Ibi Aanu Zoboi and “The Harem”

Ibi Aanu Zoboi (Zoboi Photos)

I like the concept of placing Haiti in the future. We have to imagine the future. American culture imagines its future all the time, whether it’s ten or one hundred years down the line. . . It’s a way to step back (and forward), and see the larger picture of who we are. I want to see more futuristic fiction. Haitian Sci Fi. Why not?

Imagination, in a way, is a luxury. It’s a luxury to be able to write and have others read your work; and then there’s the added socio-economic divide in the publishing landscape; there is the question of who gets to tell the stories. Still, Haiti is moving toward new narratives. We have needed new narratives for a long time. A new narrative, however, can spring only from something huge happening—a shift in the psyche of the people. New stories are coming out from Haitian writers today, but we need more. The revolution gave us countless tales. The various dictatorships did so, as well. The earthquake has given us a major shift. We have to take advantage of that.

THE TRUTH BEHIND “The Harem”

“The Harem” wasn’t the first story I submitted to the Danticat. The first, a rèstavèk story, was rejected. I went from writing about child slavery to a Haitian philanderer during the earthquake. “The Harem” made it into the anthology. That story was inspired by the recent discovery that I have two adult siblings—sisters.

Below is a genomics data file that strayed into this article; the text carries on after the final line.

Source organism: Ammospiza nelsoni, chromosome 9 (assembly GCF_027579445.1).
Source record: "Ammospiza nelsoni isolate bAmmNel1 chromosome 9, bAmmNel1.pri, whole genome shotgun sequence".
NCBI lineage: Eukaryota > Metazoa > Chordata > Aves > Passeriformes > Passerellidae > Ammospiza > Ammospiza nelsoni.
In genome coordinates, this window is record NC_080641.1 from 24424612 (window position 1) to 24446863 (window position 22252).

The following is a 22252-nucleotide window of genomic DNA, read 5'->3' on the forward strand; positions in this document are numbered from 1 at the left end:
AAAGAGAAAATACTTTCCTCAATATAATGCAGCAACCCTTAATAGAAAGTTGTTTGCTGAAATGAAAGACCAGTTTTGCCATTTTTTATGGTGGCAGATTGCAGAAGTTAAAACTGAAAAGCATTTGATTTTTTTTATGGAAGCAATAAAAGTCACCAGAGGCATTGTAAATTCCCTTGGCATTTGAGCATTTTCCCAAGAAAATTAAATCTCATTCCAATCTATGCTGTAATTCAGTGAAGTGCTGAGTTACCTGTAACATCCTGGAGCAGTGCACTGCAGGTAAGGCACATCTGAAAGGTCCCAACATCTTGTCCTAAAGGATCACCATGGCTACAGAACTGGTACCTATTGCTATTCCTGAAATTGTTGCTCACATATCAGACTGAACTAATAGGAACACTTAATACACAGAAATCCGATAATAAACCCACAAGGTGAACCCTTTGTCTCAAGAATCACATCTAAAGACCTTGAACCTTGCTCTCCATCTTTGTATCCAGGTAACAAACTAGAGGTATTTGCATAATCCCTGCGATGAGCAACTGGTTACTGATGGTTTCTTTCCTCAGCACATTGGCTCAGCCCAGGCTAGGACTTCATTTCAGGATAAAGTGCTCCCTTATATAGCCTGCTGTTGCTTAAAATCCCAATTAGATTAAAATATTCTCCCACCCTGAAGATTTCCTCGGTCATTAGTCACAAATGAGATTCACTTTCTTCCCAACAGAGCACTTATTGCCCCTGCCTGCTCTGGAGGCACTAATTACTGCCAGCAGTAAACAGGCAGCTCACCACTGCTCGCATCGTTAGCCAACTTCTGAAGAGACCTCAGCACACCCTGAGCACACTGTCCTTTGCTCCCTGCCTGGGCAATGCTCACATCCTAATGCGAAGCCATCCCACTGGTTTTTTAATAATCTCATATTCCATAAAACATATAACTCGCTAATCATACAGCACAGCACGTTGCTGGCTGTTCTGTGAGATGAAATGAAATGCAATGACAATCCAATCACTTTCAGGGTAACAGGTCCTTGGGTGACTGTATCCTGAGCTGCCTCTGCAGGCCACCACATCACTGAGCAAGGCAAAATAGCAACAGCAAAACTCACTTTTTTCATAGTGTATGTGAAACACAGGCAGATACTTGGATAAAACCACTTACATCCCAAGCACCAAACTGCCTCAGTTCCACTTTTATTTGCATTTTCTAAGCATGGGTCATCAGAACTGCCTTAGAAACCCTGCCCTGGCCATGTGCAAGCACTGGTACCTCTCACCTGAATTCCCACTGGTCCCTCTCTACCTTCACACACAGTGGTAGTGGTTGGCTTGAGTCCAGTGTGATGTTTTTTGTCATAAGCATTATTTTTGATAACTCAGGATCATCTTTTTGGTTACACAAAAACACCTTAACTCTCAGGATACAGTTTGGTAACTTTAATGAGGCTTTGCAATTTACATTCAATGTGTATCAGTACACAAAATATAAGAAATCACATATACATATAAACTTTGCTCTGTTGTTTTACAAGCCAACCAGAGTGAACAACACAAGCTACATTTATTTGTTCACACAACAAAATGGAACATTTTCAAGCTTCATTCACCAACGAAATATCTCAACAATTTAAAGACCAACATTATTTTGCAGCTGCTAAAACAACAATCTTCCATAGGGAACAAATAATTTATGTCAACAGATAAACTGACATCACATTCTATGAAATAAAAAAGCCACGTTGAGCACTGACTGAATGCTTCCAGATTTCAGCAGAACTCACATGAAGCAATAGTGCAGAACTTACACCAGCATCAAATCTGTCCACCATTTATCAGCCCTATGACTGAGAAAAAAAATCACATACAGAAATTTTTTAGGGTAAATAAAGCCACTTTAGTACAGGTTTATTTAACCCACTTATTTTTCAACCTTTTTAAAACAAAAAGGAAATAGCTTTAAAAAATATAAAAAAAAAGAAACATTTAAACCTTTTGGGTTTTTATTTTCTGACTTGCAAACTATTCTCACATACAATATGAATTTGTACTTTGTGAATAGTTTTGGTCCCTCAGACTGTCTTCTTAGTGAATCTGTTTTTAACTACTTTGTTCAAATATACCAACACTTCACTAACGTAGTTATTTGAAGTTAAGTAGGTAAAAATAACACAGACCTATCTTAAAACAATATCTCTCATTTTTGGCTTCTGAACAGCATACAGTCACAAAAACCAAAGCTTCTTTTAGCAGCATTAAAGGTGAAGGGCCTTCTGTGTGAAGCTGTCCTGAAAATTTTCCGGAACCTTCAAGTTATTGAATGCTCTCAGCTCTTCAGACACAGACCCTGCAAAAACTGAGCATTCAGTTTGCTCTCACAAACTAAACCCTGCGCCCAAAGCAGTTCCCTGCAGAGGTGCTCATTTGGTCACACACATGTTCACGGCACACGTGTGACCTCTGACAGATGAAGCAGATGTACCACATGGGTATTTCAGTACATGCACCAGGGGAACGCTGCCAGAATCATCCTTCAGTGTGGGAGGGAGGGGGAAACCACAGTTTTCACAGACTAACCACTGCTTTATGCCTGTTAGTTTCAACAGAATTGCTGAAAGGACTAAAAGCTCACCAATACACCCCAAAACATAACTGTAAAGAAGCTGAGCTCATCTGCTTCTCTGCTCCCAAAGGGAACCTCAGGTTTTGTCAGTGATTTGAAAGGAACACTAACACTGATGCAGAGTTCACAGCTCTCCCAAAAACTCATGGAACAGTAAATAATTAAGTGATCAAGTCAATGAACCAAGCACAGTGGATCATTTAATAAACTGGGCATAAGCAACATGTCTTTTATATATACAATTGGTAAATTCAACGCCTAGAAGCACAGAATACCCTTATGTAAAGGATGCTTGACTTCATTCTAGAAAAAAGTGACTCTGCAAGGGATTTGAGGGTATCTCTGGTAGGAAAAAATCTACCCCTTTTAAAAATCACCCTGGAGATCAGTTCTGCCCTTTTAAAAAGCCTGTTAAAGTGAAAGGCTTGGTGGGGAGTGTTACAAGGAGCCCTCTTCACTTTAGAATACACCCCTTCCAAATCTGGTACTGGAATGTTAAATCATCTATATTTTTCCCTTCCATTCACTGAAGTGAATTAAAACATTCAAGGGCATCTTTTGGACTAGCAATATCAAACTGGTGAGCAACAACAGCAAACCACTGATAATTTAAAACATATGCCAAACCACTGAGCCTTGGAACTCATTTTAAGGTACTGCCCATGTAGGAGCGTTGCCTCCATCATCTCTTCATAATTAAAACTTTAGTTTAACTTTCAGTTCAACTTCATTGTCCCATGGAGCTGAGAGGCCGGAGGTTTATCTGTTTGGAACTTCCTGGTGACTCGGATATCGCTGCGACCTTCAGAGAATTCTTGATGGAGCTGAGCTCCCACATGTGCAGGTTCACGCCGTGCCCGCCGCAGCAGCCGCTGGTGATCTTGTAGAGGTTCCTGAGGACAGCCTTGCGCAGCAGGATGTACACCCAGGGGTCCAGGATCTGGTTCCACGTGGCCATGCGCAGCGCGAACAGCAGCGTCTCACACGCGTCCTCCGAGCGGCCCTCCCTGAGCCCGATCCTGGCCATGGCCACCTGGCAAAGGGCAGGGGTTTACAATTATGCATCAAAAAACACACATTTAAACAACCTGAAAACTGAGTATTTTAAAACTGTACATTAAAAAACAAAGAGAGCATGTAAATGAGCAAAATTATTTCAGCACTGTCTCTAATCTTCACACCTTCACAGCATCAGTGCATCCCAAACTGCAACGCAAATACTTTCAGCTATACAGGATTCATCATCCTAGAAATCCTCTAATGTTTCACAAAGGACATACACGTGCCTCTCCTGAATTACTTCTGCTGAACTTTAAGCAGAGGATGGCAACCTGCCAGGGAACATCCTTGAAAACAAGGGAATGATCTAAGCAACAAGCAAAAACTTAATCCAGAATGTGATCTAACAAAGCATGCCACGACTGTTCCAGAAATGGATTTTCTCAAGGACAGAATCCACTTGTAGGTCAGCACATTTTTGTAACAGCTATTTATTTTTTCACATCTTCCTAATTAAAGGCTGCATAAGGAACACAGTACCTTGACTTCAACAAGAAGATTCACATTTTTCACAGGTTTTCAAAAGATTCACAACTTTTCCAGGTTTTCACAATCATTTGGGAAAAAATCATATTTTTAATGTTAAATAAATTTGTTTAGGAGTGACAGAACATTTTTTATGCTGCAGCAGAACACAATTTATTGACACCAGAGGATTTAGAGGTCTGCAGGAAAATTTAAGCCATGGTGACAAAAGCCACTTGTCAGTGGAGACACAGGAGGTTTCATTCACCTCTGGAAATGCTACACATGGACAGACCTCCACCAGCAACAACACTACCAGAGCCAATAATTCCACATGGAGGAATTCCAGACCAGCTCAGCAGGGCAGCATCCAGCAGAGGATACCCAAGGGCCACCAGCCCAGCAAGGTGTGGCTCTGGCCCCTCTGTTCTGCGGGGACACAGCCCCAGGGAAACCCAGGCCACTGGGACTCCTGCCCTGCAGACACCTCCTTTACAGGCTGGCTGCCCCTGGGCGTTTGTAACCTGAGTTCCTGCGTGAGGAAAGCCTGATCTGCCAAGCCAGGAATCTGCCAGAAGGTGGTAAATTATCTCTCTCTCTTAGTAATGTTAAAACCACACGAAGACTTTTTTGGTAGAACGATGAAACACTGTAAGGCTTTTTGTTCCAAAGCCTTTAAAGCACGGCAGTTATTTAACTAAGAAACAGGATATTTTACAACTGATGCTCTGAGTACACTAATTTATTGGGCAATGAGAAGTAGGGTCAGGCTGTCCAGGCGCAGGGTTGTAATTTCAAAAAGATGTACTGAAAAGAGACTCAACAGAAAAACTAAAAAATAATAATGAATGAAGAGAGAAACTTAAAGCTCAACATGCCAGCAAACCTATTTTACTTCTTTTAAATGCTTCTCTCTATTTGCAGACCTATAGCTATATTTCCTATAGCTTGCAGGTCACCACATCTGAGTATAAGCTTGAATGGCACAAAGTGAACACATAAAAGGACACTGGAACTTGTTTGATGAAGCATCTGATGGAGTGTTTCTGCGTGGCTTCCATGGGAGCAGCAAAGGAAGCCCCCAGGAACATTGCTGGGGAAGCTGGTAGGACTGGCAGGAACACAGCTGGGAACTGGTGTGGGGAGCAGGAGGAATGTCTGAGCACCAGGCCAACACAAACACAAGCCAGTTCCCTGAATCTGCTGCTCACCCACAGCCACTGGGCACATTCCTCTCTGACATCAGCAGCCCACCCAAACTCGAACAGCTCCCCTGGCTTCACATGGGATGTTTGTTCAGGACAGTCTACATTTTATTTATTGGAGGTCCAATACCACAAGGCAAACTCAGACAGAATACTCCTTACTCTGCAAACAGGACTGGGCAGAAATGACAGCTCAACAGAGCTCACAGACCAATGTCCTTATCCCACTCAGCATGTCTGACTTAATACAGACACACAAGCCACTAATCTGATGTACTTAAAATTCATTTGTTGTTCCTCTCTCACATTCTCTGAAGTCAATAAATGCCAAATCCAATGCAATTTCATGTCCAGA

Six weeks before the earthquake, I met my half sister whom I had not seen since I left Haiti at the age of 4. She is 7 years older than I am. She had stories upon stories about my childhood and the circumstances surrounding my birth. We stayed up for nights and talked and talked and talked. Her memory is amazing.

My sister would tell me something that I half remembered from when I was 3 or 4; she’d give me a few more details, and the memory would come rushing back to me. Our conversations solidified the idea that memory is a muscle. Her stories expanded my world tenfold.

Seeing her face for the first time since I was 4 was mind-blowing. I realized instantly that I had not forgotten her face. If I had seen her in a crowd somewhere, I would not have taken my eyes away. I would have known there was something about her that connected the two of us. After those conversations with the sister I never imagined I would see again, something about ‘memory’ resonated with me. Memory is power.

In the six weeks following reconnecting with my older sister, all I could do was think about Haiti. I was ready to start telling the stories of my ancestors. It was as if the ancestors were now reaching out to me somehow. A shift had taken place inside of me.

REMEMBERING THE EARTHQUAKE OF 1/12/10

I remember the morning of January 12, 2010 very well.  I could not go to work because I felt ill. I had had trouble sleeping the previous night. I was unusually lethargic. I did not have the energy to lift a pencil. I was suddenly quite sick. . . for no reason I knew.

When someone phoned to tell me there’d been a massive earthquake in Haiti, I understood why I had been ill all day. Until then, it never occurred to me that I had been so deeply connected to Haiti, my birthplace.

My mother’s reaction shocked me most of all.

For years I thought she was indifferent to Haiti. She was always opposed to me going there. In her mind, I was not Haitian enough. (I left when I was too young to understand anything). Haiti belonged to her. Only her.